I got the call this afternoon to swing by and pick up my upper control arms from the powder coater. I am sure glad I went this route, as you can’t beat the finish. It’s hard as a rock, and the gloss on them looks great. Now all I am waiting on are coil springs, and I’ll be bolting the front end back together with all new ball joints, bushings, & Hardware.

 

While laying under the wagon disconnecting the tabs that hold the fuel/brake lines to the frame, I decided to poke the body brace with a screwdriver to see how solid it was. The screw driver went through the brace and through the inner rocker.  I kind of just starred at it in disbelief. I pulled the screwdriver out and started poking further which opened up more daylight gaping holes. I started poking more and more holes in the brace where the body mount bolt goes through. It was really bad. I poked further up the brace toward the tranny tunnel area and…. No problems. Solid as a rock.  This little discovery was unexpected and unwanted.  So I went all around the car poking all the floor bracing. All were solid.  So I guess Just one of my brace ends needed to be replaced.  I can pinpoint this particular area being a problem, because the car sat outside for a long time with no door glass in the Driver side door. The rocker,  door bottom, and now this particular floor brace are all rusty in the same area. With the door shut the rust all lines up. This is the worst spot in the whole car.

New floor braces ends are available new. There are 4 different braces that run from driver to passenger side that go from the front to back. The particular brace end I need is the second from the front. The price for one of these braces range from $125 to $175 dollars each.  That is as much as a whole floor pan new!  So I went to plan B: Find a good used one.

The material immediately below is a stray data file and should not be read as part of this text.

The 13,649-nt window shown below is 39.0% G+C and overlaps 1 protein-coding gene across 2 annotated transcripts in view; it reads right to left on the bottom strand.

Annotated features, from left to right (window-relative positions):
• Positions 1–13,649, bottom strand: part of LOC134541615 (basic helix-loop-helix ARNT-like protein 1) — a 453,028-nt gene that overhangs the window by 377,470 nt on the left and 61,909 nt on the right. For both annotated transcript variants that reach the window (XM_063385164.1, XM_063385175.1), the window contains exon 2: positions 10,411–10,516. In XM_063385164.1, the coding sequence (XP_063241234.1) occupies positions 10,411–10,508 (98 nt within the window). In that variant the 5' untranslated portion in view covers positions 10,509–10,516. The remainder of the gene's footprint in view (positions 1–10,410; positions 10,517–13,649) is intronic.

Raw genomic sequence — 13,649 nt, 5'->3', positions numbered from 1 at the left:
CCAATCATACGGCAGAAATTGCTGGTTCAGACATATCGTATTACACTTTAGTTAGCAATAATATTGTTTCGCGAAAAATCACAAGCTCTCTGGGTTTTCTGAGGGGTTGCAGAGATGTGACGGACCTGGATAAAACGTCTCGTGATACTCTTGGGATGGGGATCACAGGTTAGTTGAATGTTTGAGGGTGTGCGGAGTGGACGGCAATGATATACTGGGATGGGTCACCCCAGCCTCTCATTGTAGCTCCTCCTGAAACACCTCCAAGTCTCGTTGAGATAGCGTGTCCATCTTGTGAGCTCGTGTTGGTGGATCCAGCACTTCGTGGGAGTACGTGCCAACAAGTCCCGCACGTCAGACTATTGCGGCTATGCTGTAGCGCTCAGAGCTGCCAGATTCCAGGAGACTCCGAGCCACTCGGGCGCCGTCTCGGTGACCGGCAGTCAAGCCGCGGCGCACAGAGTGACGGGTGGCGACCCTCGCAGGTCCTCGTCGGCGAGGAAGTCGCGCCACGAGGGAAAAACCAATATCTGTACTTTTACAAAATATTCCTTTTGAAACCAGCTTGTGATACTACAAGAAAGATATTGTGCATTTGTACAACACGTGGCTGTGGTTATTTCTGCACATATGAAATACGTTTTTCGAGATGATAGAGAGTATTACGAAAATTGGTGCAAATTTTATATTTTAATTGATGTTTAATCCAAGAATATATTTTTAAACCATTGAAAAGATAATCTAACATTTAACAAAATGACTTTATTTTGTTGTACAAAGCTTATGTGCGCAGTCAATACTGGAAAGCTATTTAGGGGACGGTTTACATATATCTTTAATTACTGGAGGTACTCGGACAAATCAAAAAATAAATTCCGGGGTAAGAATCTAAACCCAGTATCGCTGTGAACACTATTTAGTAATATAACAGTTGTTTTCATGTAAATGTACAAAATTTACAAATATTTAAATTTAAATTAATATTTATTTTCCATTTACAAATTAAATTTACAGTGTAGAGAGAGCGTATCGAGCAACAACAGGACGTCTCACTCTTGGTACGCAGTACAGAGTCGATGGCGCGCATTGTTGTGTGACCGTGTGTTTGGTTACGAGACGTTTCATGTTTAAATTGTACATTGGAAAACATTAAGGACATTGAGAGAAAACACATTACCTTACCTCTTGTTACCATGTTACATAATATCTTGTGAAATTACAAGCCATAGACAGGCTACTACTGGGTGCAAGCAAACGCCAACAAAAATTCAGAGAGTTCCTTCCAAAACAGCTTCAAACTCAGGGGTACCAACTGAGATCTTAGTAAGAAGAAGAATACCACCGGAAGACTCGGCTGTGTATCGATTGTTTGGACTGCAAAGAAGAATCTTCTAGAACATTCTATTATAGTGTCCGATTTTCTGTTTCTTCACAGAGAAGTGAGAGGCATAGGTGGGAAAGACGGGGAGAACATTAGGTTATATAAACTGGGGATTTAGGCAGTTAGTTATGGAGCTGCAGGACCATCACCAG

This leads to this story. I made a new car friend named Dave a couple of months back that also has a recently acquired ’58 Ford 2 door wagon.  He was advertising that he was looking for some ’58 wagon parts, and I answered the ad. ( I had lots of wagon parts from the first wagon I started out with but eventually parted out)  He looked through my boxes of extra parts and picked out a few items he needed. We settled on price, however when loading the parts, one of them, the front valance wouldn’t fit into his car. I offered to deliver it the next day as he only lives 15 miles away. So when I get to his home to deliver the part, he shows me his collection of cars. Dave is into ’58 & “59 Edsels, and has many project Edsels and Rancheros in various stages of restoration. I am amazed at how many solid cars he has. He also buys Edsels and parts them out for his own parts shelves, and also to sell parts to other enthusiasts.  He recently acquired a ’58 Edsel 4 door from dry southern Oregon.  He had taken the front clip off, the dash, the teletouch steering wheel/push button trans column, and misc trim.  After he stripped it, his plan was to fill it with scrap metal and take it to the scrap yard. Dave schooled me on the Edsel line of cars. There are 2 kinds of Edsel. The 2 lower end body styles are based on the Ford platform. The floor pans and frame are the same as the ’58 Ford Fairlanes/Custom 300’s. The two upper end Edsel body styles are based on the ’58 Mercury platform/Frames which are not compatible with the Ford Line of Floor pans/frames. I never knew this and was amazed at how much Edsel knowledge Dave has acquired over the years.  I enjoyed the tour, and after showing me his newly acquired ’58 Ranch Wagon I made the mental note to keep Dave’s number as a future contact for Ford related parts.